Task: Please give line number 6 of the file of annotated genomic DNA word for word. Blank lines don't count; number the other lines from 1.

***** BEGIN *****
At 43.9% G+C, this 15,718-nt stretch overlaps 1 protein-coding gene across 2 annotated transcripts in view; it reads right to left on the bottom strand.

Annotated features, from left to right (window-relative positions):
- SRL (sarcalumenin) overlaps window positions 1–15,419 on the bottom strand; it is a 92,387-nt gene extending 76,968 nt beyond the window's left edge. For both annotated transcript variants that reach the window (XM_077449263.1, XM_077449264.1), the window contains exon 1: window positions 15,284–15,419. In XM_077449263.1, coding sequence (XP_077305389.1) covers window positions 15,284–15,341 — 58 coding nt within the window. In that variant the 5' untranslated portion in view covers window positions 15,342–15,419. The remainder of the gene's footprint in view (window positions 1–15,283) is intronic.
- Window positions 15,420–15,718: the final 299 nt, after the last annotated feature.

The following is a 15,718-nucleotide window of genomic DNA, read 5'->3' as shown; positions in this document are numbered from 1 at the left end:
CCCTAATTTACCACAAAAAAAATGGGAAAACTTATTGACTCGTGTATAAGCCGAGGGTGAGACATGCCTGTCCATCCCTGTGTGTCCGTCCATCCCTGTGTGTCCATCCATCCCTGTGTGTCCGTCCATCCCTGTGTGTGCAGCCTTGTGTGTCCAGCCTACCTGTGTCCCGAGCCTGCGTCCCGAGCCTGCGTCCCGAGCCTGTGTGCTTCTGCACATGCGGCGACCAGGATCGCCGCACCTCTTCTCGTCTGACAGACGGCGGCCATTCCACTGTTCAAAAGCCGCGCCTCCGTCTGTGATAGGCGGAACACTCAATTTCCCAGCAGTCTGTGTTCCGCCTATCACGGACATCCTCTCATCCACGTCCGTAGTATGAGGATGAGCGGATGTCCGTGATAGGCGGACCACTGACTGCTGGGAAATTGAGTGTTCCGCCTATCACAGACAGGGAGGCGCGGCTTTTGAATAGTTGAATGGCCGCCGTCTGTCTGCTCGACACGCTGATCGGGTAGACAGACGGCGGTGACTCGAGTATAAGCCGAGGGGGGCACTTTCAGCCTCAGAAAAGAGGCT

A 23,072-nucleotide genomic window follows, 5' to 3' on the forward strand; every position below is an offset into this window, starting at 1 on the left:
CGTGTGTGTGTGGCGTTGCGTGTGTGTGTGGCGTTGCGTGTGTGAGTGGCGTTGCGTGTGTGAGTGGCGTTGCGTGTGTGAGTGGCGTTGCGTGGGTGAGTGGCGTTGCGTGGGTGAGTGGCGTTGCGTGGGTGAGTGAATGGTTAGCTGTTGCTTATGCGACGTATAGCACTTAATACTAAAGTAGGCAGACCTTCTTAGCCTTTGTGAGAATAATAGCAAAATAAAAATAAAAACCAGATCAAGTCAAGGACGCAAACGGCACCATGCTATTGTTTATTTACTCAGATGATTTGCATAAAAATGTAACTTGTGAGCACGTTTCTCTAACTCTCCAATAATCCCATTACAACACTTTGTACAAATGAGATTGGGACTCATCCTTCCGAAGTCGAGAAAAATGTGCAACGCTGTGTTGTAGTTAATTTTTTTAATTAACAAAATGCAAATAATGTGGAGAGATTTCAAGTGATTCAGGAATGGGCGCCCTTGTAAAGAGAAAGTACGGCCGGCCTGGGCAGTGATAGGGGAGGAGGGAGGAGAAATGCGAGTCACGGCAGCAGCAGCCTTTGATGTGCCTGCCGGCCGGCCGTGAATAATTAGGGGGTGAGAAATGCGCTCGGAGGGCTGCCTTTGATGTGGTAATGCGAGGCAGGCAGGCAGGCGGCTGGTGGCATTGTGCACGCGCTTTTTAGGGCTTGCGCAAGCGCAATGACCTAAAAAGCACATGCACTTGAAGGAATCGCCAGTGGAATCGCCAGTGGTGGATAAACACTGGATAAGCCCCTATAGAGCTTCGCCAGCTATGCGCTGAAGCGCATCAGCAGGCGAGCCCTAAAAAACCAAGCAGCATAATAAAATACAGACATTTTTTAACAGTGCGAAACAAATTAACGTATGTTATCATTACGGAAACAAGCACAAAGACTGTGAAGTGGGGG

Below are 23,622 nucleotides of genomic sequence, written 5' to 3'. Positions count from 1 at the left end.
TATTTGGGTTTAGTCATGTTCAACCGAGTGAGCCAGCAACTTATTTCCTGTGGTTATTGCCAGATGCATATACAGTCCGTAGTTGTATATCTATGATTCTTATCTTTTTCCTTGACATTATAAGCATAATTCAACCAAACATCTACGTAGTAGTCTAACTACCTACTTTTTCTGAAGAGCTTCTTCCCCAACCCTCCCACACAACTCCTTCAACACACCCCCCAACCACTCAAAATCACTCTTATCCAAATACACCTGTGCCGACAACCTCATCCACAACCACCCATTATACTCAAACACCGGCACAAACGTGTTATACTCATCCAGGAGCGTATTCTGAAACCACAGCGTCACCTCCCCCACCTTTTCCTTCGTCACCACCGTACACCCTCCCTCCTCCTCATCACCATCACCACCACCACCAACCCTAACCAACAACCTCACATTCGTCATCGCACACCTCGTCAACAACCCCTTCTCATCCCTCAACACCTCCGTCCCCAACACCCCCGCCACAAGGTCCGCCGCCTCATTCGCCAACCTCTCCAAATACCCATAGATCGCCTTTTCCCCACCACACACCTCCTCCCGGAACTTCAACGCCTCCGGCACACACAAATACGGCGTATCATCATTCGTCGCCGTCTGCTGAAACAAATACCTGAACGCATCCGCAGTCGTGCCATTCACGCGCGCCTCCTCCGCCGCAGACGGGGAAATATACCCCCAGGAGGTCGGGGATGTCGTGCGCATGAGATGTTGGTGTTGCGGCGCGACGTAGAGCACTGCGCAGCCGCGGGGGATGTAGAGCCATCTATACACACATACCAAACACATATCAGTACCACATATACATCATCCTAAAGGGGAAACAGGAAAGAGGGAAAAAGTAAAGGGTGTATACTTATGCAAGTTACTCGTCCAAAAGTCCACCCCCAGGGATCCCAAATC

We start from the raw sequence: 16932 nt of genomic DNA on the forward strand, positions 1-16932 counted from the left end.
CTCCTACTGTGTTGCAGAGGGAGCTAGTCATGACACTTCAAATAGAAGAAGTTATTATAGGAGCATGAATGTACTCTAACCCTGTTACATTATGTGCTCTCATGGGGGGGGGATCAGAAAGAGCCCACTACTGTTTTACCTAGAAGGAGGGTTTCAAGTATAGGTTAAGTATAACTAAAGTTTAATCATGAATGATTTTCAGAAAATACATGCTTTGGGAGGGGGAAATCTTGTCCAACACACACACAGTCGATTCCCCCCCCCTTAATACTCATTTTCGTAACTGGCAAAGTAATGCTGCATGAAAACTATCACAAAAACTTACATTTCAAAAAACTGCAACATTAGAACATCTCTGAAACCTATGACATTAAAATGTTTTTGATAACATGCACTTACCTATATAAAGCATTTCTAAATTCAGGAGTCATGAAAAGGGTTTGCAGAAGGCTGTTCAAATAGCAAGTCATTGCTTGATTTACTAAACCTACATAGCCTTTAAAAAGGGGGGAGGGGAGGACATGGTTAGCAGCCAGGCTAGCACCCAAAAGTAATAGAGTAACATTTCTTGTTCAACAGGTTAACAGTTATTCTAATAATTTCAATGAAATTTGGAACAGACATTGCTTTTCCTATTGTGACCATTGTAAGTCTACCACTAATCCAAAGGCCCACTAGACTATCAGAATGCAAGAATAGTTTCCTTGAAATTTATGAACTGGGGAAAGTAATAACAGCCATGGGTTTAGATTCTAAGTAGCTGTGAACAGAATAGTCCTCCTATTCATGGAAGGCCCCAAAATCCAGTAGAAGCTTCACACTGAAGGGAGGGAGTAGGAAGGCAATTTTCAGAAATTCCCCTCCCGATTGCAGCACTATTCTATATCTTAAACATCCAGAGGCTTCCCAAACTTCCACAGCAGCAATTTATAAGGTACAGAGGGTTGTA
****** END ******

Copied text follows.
CCCTAATTTACCACAAAAAAAATGGGAAAACTTATTGACTCGTGTATAAGCCGAGGGTGAGACATGCCTGTCCATCCCTGTGTGTCCGTCCATCCCTGTGTGTCCATCCATCCCTGTGTGTCCGTCCATCCCTGTGTGTGCAGCCTTGTGTGTCCAGCCTACCTGTGTCCCGAGCCTGCGTCCCGAGCCTGCGTCCCGAGCCTGTGTGCTTCTGCACATGCGGCGACCAGGATCGCCGCACCTCTTCTCGTCTGACAGACGGCGGCCATTCCACTGTTCAAAAGCCGCGCCTCCGTCTGTGATAGGCGGAACACTCAATTTCCCAGCAGTCTGTGTTCCGCCTATCACGGACATCCTCTCATCCACGTCCGTAGTATGAGGATGAGCGGATGTCCGTGATAGGCGGACCACTGACTGCTGGGAAATTGAGTGTTCCGCCTATCACAGACAGGGAGGCGCGGCTTTTGAATAGTTGAATGGCCGCCGTCTGTCTGCTCGACACGCTGATCGGGTAGACAGACGGCGGTGACTCGAGTATAAGCCGAGGGGGGCACTTTCAGCCTCAGAAAAGAGGCT